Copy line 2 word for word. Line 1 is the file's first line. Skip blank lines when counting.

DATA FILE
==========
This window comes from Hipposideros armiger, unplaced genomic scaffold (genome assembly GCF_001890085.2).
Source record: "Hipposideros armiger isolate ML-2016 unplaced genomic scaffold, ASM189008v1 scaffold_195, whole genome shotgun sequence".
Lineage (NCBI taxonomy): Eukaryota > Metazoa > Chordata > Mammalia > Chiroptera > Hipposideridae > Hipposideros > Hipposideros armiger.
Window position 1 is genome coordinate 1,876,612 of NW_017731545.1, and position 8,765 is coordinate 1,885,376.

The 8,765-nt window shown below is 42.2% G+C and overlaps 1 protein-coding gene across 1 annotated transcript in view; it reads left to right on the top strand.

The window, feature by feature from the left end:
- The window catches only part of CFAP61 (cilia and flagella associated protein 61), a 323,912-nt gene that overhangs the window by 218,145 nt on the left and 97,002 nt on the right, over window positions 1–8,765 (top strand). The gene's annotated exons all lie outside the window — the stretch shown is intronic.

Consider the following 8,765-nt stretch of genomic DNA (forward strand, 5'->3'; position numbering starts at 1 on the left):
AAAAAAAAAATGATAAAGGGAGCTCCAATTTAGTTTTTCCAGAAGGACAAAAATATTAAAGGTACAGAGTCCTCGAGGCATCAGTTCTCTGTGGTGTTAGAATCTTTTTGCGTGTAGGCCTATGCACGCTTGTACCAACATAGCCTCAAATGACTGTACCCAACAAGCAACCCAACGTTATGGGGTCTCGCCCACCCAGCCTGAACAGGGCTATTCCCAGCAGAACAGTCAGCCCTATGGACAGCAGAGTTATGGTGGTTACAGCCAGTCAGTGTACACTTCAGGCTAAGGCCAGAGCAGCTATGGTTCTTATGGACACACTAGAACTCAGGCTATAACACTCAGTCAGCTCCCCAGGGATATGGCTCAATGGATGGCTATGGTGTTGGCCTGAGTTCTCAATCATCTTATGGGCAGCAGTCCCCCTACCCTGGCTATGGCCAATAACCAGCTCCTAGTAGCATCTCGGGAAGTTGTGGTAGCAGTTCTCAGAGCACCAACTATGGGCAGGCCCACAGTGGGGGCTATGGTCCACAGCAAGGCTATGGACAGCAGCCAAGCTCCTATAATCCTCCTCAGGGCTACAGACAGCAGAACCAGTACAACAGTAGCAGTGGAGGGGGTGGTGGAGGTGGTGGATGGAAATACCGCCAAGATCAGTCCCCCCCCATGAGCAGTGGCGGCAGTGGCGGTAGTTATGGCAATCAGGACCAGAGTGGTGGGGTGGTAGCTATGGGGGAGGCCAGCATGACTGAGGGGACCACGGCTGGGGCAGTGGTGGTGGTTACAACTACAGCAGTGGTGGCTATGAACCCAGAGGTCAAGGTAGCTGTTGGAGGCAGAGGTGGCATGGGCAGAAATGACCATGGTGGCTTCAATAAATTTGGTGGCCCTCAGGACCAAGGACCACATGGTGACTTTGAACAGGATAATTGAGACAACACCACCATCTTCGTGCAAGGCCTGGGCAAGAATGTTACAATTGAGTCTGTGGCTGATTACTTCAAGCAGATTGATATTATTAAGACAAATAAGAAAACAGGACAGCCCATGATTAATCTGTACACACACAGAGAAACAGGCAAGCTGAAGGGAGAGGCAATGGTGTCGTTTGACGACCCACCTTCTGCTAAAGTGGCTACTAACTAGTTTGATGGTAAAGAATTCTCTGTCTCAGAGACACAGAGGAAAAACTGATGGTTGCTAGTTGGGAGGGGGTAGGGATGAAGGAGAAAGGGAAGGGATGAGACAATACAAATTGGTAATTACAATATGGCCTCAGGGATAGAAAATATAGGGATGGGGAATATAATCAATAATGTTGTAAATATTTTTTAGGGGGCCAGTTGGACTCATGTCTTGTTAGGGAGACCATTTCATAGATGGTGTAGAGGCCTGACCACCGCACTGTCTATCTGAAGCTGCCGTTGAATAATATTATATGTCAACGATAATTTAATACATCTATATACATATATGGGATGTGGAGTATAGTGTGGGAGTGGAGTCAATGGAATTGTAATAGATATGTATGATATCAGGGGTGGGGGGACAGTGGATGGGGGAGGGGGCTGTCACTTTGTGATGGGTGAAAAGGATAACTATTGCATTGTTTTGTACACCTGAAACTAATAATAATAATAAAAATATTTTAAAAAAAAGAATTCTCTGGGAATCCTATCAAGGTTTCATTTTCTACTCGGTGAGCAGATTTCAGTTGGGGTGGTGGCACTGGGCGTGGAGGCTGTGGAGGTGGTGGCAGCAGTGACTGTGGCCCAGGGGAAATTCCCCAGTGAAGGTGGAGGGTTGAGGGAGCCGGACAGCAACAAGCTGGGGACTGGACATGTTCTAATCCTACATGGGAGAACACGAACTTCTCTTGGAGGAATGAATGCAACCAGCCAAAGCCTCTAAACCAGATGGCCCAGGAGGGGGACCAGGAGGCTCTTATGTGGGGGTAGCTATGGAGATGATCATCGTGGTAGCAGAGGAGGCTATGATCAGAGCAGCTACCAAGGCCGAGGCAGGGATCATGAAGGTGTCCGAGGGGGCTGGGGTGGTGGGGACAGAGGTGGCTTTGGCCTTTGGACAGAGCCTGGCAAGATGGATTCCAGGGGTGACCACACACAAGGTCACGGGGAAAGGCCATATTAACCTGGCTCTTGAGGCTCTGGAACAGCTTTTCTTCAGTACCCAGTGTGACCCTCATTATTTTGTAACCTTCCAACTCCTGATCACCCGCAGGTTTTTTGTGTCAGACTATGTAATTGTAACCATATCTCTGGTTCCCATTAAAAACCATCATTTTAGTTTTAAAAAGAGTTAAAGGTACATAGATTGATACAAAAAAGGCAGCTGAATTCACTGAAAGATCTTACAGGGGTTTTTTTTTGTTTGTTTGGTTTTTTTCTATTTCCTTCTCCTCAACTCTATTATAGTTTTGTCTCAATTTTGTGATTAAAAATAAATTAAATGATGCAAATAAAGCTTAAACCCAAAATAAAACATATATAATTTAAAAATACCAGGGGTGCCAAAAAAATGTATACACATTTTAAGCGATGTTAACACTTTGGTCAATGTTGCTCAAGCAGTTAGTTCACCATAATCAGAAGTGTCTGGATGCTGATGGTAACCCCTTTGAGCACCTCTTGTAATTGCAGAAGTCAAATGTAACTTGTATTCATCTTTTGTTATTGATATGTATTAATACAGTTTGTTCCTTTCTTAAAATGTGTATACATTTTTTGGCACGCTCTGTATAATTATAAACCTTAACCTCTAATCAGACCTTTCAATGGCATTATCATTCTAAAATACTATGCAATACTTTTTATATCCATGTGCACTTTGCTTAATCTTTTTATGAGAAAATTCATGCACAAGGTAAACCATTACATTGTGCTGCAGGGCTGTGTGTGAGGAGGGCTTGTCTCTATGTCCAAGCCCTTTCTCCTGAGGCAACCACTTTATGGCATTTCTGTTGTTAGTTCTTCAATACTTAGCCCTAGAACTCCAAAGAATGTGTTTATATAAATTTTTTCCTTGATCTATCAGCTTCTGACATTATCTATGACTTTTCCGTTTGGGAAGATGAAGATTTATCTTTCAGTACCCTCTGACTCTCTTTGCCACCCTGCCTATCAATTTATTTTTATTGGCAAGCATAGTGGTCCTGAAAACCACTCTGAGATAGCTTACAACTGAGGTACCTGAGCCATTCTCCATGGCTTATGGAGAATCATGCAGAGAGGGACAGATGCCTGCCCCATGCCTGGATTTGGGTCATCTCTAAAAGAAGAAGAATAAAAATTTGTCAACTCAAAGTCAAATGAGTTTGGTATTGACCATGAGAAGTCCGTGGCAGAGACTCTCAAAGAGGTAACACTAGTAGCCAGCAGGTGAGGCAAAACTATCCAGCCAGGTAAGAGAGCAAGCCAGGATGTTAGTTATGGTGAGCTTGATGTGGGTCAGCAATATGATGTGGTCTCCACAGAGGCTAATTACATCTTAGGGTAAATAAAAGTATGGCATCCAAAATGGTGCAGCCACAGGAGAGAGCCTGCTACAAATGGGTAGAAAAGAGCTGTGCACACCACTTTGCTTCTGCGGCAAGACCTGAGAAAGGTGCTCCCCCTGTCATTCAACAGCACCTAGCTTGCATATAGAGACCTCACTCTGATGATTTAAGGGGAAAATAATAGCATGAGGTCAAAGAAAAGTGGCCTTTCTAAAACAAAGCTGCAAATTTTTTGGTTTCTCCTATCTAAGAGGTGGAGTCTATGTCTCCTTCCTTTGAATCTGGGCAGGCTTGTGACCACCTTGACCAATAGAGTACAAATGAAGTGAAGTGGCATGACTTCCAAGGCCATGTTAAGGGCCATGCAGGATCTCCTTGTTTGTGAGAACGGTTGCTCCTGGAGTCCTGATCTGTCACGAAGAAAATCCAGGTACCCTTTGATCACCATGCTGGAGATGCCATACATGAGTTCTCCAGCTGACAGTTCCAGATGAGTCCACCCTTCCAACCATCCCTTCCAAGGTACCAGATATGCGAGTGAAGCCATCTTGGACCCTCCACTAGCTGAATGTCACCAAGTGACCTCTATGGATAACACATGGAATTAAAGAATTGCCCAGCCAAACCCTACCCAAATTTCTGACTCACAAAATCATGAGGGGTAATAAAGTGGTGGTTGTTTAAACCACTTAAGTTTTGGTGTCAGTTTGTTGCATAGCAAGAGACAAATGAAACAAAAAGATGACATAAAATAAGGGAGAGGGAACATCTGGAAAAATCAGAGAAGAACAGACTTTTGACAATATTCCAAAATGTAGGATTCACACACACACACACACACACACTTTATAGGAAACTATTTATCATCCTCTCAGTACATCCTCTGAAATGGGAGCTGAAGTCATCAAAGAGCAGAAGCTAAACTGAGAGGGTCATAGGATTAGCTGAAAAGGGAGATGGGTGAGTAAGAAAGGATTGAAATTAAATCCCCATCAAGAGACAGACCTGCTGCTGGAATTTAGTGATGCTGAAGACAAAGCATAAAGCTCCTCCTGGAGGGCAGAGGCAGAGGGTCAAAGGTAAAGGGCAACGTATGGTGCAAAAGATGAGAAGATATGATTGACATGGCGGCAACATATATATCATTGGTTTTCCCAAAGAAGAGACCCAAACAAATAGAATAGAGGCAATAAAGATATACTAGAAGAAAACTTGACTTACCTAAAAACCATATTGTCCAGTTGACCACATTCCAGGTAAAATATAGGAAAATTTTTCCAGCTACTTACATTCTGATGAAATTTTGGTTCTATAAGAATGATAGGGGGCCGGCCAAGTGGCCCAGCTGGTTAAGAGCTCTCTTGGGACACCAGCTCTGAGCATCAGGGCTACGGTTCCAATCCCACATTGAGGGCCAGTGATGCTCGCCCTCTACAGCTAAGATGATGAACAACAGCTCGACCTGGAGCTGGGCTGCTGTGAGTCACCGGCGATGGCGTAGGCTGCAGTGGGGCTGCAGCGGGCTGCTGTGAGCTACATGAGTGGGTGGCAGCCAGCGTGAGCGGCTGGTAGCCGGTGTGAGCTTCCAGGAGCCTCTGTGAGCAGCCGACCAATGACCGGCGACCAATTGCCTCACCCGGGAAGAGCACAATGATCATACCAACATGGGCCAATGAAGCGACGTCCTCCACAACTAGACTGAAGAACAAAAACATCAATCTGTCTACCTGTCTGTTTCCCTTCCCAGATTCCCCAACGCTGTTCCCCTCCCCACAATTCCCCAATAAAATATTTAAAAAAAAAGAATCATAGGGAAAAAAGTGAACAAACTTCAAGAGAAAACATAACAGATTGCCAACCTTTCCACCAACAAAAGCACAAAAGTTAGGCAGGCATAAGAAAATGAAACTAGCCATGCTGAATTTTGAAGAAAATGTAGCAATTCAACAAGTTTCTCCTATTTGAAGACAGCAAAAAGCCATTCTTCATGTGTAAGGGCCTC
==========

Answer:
Source record: "Hipposideros armiger isolate ML-2016 unplaced genomic scaffold, ASM189008v1 scaffold_195, whole genome shotgun sequence".